Elkins v. State, 6 Div. 656.

CourtSupreme Court of Alabama
Citation250 Ala. 672,35 So.2d 693
Docket Number6 Div. 656.
Decision Date03 June 1948

DeGraffenried & McDuffie, of Tuscaloosa, for appellant.

A. A. Carmichael, Atty. Gen., and Jas. L. Screws Asst. Atty. Gen., for the State.

STAKELY Justice.

Hardy Elkins, the appellant, was found guilty of murder in the second degree and sentenced to a term of thirty years in the penitentiary. His pleas on the trial of the cause were not guilty and not guilty by reason of insanity.

On Sunday afternoon May 11, 1947, the appellant and Lee Keene the deceased, got together and rode together to different places in Tuscaloosa County. Appellant wanted to help Lee Keene get a new Hudson automobile and they talked about plans to that end. They had several drinks together. Later on in the evening about 8:30 P. M. they were at a cafe known as Jim's Place at the corner of University Avenue and Third Avenue. At that time the appellant shot the deceased and caused his death. There was no evidence of any trouble between them. They had been friends for about 20 years. Deceased at the time of the shooting was seated in his car under the steering wheel, while appellant was standing outside the car alongside the window by which the deceased was sitting. Three shots were fired into the body of deceased. When the firing started deceased drove his car away a short distance and stopped mortally wounded. As it moved away appellant fired at the moving car two or three times. The appearance of appellant showed that a blow had been struck him over the eye.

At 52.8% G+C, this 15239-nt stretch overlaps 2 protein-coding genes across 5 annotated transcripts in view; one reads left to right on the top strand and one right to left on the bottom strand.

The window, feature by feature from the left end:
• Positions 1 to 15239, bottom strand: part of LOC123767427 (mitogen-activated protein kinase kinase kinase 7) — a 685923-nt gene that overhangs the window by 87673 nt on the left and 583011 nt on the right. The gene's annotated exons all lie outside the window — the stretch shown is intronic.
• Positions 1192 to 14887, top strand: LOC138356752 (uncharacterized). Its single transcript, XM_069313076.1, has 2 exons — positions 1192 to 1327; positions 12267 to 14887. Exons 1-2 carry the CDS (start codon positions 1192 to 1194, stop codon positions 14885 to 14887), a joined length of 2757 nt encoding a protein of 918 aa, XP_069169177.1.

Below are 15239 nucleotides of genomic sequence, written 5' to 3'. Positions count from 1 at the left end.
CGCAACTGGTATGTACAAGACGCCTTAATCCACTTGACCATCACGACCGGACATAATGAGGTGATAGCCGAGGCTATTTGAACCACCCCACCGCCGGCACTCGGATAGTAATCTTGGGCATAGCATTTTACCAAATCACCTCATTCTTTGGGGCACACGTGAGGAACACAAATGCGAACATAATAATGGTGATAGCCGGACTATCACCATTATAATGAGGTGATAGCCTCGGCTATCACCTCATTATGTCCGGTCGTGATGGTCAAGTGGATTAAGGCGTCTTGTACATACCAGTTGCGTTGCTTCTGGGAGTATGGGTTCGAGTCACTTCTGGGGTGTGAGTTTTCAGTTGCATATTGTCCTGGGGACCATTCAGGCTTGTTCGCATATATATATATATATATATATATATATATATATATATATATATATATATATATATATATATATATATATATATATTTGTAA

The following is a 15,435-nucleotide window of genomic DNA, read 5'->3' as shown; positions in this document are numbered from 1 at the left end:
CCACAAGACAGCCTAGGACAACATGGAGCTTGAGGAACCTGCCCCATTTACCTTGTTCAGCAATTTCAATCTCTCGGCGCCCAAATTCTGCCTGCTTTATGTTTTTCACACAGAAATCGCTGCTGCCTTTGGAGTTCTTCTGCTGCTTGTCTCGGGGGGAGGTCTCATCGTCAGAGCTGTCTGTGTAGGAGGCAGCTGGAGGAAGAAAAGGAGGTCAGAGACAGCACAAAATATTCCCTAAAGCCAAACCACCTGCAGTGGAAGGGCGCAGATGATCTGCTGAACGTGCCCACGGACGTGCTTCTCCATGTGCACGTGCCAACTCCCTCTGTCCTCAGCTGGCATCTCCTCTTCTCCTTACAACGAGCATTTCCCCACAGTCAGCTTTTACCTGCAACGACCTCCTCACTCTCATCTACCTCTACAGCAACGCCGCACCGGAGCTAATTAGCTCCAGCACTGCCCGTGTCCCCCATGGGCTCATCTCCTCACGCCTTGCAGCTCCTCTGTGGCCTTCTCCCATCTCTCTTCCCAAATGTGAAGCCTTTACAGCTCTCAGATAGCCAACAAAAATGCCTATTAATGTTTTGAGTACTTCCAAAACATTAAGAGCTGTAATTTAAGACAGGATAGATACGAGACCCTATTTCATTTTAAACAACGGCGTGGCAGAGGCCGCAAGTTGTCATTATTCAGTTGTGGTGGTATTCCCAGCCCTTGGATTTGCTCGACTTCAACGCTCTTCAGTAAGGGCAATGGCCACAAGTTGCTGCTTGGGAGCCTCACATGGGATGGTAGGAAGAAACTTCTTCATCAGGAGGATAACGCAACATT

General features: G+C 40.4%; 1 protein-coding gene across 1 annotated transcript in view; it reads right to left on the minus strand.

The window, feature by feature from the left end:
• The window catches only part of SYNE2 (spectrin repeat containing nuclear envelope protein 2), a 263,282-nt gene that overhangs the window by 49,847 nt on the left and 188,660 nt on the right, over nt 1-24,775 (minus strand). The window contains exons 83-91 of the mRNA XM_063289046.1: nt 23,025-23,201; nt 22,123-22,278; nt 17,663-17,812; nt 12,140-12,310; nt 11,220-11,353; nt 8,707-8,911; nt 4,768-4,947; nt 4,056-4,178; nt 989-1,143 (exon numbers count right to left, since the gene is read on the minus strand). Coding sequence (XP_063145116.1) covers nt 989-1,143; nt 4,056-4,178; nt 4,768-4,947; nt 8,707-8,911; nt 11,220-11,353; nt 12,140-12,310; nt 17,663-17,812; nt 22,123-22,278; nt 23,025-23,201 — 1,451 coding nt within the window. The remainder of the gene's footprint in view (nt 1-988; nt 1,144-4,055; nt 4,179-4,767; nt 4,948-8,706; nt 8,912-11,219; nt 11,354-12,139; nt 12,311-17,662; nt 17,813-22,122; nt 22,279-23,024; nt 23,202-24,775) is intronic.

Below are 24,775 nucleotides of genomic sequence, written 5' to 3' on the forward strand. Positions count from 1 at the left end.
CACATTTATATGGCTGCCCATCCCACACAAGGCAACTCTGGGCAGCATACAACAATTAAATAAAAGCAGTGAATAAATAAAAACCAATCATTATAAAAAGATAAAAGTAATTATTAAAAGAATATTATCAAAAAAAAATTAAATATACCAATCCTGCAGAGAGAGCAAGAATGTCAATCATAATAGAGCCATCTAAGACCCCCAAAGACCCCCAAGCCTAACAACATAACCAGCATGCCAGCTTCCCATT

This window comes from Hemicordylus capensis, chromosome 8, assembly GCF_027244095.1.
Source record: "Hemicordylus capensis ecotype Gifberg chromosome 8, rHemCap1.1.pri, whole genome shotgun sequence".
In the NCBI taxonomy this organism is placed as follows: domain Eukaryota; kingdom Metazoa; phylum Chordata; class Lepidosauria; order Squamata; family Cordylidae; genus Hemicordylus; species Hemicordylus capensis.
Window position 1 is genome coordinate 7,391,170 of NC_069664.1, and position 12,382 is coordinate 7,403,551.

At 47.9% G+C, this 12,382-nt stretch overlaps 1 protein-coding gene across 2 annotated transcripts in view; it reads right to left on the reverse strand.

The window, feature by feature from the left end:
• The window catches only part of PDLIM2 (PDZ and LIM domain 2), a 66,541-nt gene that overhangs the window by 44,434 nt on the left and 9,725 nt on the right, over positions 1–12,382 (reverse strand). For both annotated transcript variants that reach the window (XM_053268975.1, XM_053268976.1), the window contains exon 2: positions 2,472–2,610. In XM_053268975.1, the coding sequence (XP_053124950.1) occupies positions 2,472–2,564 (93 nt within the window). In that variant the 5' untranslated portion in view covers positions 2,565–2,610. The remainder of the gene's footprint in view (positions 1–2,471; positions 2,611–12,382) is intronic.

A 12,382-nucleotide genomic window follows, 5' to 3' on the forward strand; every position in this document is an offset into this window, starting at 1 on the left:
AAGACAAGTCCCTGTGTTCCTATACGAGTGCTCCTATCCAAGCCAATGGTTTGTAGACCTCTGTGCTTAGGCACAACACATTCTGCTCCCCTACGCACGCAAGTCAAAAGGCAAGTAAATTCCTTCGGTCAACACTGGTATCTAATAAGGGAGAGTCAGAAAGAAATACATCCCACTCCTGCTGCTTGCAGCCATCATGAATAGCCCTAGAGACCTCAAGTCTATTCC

Immediately prior to the shooting the appellant was yelling: 'I am the Bureau of Investigation. Federal Bureau of Investigation. Call the police.' Tendencies of the evidence showed that both appellant and the deceased were under the influence of liquor at the time of the shooting. According to appellant during the afternoon sometime before the shooting, his mind went blank and after that he did not remember anything that happened. He accounted for his whereabouts and conduct up to that time in the afternoon, but after that he could not recall where he went or what he did.

Reversal is sought on a number of rulings made by the court on the evidence.